History

Holidays: Juneteenth – June 19th – A Day of Remembrance

Shalom, everyone! The holiday of Juneteenth, Juneteenth Independence Day, or Freedom Day is observed each year in the African-American community on the 19th day of June on the Gregorian calendar. The holiday commemorates the June 19, 1865 announcement of the abolition of slavery in the state of Texas and the Confederate States of America. The word “Juneteenth” is the combination of the word “June” and “nineteenth,” the day on which the holiday is celebrated. Juneteenth is a state holiday in the state of Texas, and a special day of observance in forty-five other states.

Background

United States President Abraham Lincoln issued the federal Emancipation Proclamation on September 22, 1862, effective January 1, 1863, which declared that all enslaved Africans in the United States, that is, Union States in the north, the Confederate States under Union-control, and the Confederate States in rebellion were to be freed effective on January 1, 1863. The United States of America was in the midst of the Civil War which threatened to split the country in two between the Union free states of the North and the Confederate slave-owning states of the South. The Confederate States refused to acknowledge the Emancipation Proclamation and continued their enslavement of Africans-Americans and their rebellion against the Union. Texas was a Confederate state, and one of the largest slave-owning states in the Confederacy. Because Texas was not yet a battleground for the Civil War, many slaveholders from other Confederate states fled to Texas taking their slaves with them.

The Confederate States, whose army was led by General Robert E. Lee, surrendered to the Union on April 9, 1865. News of the surrender, however, did not reach Texas until May 1865. The Confederate army in Texas, also known as the Army of the Trans-Mississippi, did not officially surrender to the Union‘s federal troops until June 2, 1865. On June 18, 1865, the Union Army, led by General Gordon Granger, arrived in Galveston, Texas. The next day, June 19, 1865, General Granger stood on the front balcony of Galveston‘s Ashton Villa and read aloud “General Order No. 3” which announced the immediate emancipation of all slaves in Texas as follows:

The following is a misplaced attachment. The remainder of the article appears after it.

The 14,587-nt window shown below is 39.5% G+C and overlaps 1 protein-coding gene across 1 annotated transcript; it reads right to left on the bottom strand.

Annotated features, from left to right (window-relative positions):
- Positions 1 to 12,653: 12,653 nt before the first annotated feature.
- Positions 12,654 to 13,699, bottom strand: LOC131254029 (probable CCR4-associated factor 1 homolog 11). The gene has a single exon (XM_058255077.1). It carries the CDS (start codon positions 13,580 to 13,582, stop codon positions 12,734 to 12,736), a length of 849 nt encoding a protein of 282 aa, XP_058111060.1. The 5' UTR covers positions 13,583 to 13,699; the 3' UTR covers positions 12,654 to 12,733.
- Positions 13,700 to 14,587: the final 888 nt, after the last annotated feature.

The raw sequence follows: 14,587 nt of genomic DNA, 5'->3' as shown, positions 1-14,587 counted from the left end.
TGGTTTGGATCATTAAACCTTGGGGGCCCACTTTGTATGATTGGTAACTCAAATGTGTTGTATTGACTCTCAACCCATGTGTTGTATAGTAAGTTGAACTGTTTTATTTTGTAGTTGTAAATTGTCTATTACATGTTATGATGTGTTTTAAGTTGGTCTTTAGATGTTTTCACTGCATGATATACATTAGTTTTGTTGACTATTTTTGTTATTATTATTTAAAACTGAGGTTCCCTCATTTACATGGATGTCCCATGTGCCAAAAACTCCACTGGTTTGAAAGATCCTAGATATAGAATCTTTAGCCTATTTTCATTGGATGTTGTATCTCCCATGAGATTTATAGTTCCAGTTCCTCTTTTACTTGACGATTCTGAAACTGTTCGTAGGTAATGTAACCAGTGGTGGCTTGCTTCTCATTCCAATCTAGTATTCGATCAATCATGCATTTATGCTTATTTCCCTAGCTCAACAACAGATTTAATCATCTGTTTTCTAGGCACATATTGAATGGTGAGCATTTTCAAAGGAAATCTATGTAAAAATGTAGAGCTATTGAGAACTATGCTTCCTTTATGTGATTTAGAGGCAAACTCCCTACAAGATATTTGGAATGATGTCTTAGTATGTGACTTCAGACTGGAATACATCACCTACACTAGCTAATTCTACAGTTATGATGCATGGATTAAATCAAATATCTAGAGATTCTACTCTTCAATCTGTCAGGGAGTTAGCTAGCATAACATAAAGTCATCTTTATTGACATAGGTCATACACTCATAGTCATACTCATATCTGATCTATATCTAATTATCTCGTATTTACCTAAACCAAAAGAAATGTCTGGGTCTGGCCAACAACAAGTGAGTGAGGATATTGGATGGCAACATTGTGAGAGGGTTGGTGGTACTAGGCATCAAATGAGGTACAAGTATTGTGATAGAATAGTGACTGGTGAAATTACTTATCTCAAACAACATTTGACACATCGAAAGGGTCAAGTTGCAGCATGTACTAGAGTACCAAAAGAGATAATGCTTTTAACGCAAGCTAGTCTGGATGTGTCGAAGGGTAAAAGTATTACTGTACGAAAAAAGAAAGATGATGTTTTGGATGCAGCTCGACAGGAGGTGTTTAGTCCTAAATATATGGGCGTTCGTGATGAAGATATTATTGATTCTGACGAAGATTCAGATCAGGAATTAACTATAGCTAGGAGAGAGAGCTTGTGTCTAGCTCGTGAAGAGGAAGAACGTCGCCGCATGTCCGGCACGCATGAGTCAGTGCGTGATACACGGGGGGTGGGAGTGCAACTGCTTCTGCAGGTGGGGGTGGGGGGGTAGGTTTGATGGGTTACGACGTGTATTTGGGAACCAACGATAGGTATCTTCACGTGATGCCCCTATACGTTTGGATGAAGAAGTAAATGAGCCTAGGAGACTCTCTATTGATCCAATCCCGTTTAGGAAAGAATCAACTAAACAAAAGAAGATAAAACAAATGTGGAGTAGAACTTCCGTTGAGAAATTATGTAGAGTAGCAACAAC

“The people of Texas are informed that, in accordance with a proclamation from the Executive of the United States, all slaves are free. This involves an absolute equality of personal rights and rights of property between former masters and slaves, and the connection heretofore existing between them becomes that between employer and hired labor. The freedmen are advised to remain quietly at their present homes and work for wages. They are informed that they will not be allowed to collect at military posts and that they will not be supported in idleness either there or elsewhere.”

Although June 19, 1865 marked the official end of slavery in the United States, African-Americans were still subjected to racial discrimination, violence, intimidation, oppression and poor-working conditions at the hands of their former slavemasters.

Holiday Observances

Celebrations of Juneteenth in the United States include religious services of thanksgiving, street fairs, parades, cookouts, family reunions, rodeos, and historic re-enactments of the announcement of “General Order No.r 3” on June 19, 1865. African-Americans across the United States spend the holiday remembering the struggles of enslaved ancestors, those who lived during the Jim Crow and Civil Rights eras, and the continued struggle against racial discrimination and oppression. In solidarity with our African-American brothers and sisters, the global African community should commemorate Juneteenth in remembrance of all our ancestors who were enslaved in the United States, and those who lost their lives after Emancipation due to continued racial violence and discrimination.

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